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Out of Sight

Posted : 2 months, 1 week ago on 13 November 2018 03:58 (A review of Out of Sight)

Ostensibly a crime movie, Out of Sight is a film that’s obsessed with dialog, behavior, and movie star charisma and sensuality than it is with any particular criminal activity. This isn’t a complaint at all, merely an observation of the structure and emphasis in Steven Soderbergh’s adaptation. In fact, Out of Sight is an absolute delight from start to finish.

 

We begin with the most lackadaisical bank robbery I’ve ever seen in a film, one that relies entirely on George Clooney’s character’s ability to disarm with his charm and deliver a lie-a-minute with the efficiency and believability of a lifelong con artist. He accomplishes both of these tasks with the ease and charisma befitting a movie star. But Clooney wasn’t a movie star at the time this film was made and released. Primarily known for his work on television, ER making him a star after years of journeyman work to be precise, Out of Sight launched Clooney as a viable commodity on the big screen.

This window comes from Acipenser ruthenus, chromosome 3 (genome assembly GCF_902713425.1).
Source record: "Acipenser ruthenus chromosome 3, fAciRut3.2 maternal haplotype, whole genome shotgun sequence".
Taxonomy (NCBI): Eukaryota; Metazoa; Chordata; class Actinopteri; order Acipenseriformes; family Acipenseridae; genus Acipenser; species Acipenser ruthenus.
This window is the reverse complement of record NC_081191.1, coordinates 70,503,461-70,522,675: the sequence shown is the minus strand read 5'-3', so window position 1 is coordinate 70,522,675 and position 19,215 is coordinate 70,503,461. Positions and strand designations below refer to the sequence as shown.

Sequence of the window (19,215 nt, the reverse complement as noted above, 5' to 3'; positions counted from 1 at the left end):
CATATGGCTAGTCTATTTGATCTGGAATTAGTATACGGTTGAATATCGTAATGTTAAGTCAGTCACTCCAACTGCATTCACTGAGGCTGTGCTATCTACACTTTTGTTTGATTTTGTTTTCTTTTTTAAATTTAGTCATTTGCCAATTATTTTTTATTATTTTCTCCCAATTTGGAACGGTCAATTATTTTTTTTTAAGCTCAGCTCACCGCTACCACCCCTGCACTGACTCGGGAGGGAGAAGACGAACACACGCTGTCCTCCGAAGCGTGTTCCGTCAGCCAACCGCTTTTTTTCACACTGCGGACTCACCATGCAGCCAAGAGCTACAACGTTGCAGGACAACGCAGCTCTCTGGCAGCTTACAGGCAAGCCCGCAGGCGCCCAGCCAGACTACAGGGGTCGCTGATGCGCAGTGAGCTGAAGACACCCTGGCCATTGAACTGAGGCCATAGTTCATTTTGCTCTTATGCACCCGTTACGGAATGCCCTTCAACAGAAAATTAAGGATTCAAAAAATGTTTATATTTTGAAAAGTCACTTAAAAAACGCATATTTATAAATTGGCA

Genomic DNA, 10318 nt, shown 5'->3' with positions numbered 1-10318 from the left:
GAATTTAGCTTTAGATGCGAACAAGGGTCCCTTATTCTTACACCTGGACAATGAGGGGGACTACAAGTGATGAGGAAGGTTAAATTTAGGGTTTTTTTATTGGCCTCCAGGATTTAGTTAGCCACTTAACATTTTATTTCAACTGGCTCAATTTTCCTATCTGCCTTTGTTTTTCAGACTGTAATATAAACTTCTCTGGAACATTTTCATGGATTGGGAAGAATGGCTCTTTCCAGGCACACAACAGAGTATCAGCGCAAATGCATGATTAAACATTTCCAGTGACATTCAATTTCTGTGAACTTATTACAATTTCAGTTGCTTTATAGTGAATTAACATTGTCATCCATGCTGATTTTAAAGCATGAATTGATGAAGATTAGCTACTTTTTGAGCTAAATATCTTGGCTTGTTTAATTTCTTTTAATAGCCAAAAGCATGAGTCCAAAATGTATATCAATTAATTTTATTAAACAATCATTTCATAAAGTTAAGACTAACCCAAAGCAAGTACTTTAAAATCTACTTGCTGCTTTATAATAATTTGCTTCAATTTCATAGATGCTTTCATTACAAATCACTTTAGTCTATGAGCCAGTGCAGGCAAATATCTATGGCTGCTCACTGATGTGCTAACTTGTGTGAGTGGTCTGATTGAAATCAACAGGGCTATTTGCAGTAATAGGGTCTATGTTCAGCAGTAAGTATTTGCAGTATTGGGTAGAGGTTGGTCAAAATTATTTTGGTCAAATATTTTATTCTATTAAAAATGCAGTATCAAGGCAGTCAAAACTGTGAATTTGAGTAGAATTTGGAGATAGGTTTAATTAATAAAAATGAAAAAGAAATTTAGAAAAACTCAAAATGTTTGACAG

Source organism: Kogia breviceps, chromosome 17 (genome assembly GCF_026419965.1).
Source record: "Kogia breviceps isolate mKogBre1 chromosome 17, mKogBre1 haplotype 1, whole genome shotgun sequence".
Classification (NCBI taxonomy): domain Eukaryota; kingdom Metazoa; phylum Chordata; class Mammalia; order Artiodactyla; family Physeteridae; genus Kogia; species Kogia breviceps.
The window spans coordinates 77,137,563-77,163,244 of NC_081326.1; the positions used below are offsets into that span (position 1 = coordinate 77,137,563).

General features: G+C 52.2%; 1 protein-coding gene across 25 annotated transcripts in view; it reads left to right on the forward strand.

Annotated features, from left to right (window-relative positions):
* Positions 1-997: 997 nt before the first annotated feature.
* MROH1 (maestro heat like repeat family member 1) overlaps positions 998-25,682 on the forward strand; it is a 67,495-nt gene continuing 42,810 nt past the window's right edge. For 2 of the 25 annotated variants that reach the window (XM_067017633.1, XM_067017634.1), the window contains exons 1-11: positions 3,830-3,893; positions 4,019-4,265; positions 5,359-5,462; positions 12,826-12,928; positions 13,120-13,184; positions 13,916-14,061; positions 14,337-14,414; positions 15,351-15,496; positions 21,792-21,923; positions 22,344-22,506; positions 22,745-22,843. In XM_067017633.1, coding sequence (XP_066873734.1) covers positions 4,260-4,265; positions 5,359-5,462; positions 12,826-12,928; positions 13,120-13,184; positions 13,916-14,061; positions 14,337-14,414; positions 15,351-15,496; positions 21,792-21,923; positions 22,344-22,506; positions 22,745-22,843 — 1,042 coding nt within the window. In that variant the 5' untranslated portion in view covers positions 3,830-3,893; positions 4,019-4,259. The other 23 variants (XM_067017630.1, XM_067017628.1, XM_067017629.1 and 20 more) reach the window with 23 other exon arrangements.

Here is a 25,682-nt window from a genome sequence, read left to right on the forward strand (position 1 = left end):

Clooney folds into the world of Elmore Leonard, having a bit of a big screen moment in the 90s, with surprising grace and intelligence. This role would provide something of a roadmap for Clooney’s eventual ascendency: charming rogues with a penchant for smartass remarks and soft hearts. It’s all right there in that opening scene as Clooney’s clear joy in playing with strong, musical language is evident and only reinforces his strengths as an actor.

 

Yet Out of Sight is also a film built around the premise of a cop and robber chasing each other, and Clooney needed a strong cop to act opposite. Enter Jennifer Lopez in the strongest performance of her career as Karen Sisco. She must walk a fine line between wanting to bag the guy and wanting to bed him. Her character on paper is nearly ridiculous a pistol-packing bombshell that’s gritty, yet Lopez manages to make it look effortless. She’s never been this at ease or layered as an actress ever since. In addition, she must also trade witty and sexy repartee with Clooney, and their chemistry is off the charts. Scenes of them together are a joy to watch simply to observe their verbal and sexual dynamics threatening to ignite the celluloid.